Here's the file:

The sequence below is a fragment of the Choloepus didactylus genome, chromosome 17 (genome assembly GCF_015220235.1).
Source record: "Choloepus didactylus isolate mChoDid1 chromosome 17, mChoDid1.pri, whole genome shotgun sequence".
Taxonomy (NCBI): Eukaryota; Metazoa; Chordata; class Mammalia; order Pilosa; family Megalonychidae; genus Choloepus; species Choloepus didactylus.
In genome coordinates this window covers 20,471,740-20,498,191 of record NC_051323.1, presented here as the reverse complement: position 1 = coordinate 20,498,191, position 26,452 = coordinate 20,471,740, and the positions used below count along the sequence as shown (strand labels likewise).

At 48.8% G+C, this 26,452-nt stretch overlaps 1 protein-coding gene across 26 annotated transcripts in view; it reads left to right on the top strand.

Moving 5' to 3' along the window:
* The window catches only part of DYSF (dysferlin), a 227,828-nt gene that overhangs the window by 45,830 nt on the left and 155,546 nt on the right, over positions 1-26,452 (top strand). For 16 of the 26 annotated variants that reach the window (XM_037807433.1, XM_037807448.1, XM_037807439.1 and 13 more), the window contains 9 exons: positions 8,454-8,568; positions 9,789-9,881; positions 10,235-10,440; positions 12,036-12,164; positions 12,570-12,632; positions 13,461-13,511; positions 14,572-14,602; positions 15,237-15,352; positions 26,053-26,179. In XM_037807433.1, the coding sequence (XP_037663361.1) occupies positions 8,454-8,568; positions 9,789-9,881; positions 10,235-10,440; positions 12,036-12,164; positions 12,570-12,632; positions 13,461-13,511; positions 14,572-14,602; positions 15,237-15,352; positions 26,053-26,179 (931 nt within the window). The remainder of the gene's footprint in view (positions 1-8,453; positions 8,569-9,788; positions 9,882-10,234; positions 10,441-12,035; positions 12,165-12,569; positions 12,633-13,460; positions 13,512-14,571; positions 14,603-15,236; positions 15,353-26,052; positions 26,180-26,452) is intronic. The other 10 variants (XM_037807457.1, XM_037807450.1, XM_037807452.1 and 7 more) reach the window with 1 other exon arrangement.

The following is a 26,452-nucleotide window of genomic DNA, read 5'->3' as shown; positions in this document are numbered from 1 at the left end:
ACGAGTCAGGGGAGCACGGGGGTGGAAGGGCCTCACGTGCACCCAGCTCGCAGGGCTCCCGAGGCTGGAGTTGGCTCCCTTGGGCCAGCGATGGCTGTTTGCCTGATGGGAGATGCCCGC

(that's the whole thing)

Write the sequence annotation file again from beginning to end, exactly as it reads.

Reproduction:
The sequence below is a fragment of the Choloepus didactylus genome, chromosome 17 (genome assembly GCF_015220235.1).
Source record: "Choloepus didactylus isolate mChoDid1 chromosome 17, mChoDid1.pri, whole genome shotgun sequence".
Taxonomy (NCBI): Eukaryota; Metazoa; Chordata; class Mammalia; order Pilosa; family Megalonychidae; genus Choloepus; species Choloepus didactylus.
In genome coordinates this window covers 20,471,740-20,498,191 of record NC_051323.1, presented here as the reverse complement: position 1 = coordinate 20,498,191, position 26,452 = coordinate 20,471,740, and the positions used below count along the sequence as shown (strand labels likewise).

At 48.8% G+C, this 26,452-nt stretch overlaps 1 protein-coding gene across 26 annotated transcripts in view; it reads left to right on the top strand.

Moving 5' to 3' along the window:
* The window catches only part of DYSF (dysferlin), a 227,828-nt gene that overhangs the window by 45,830 nt on the left and 155,546 nt on the right, over positions 1-26,452 (top strand). For 16 of the 26 annotated variants that reach the window (XM_037807433.1, XM_037807448.1, XM_037807439.1 and 13 more), the window contains 9 exons: positions 8,454-8,568; positions 9,789-9,881; positions 10,235-10,440; positions 12,036-12,164; positions 12,570-12,632; positions 13,461-13,511; positions 14,572-14,602; positions 15,237-15,352; positions 26,053-26,179. In XM_037807433.1, the coding sequence (XP_037663361.1) occupies positions 8,454-8,568; positions 9,789-9,881; positions 10,235-10,440; positions 12,036-12,164; positions 12,570-12,632; positions 13,461-13,511; positions 14,572-14,602; positions 15,237-15,352; positions 26,053-26,179 (931 nt within the window). The remainder of the gene's footprint in view (positions 1-8,453; positions 8,569-9,788; positions 9,882-10,234; positions 10,441-12,035; positions 12,165-12,569; positions 12,633-13,460; positions 13,512-14,571; positions 14,603-15,236; positions 15,353-26,052; positions 26,180-26,452) is intronic. The other 10 variants (XM_037807457.1, XM_037807450.1, XM_037807452.1 and 7 more) reach the window with 1 other exon arrangement.

The following is a 26,452-nucleotide window of genomic DNA, read 5'->3' as shown; positions in this document are numbered from 1 at the left end:
ACGAGTCAGGGGAGCACGGGGGTGGAAGGGCCTCACGTGCACCCAGCTCGCAGGGCTCCCGAGGCTGGAGTTGGCTCCCTTGGGCCAGCGATGGCTGTTTGCCTGATGGGAGATGCCCGC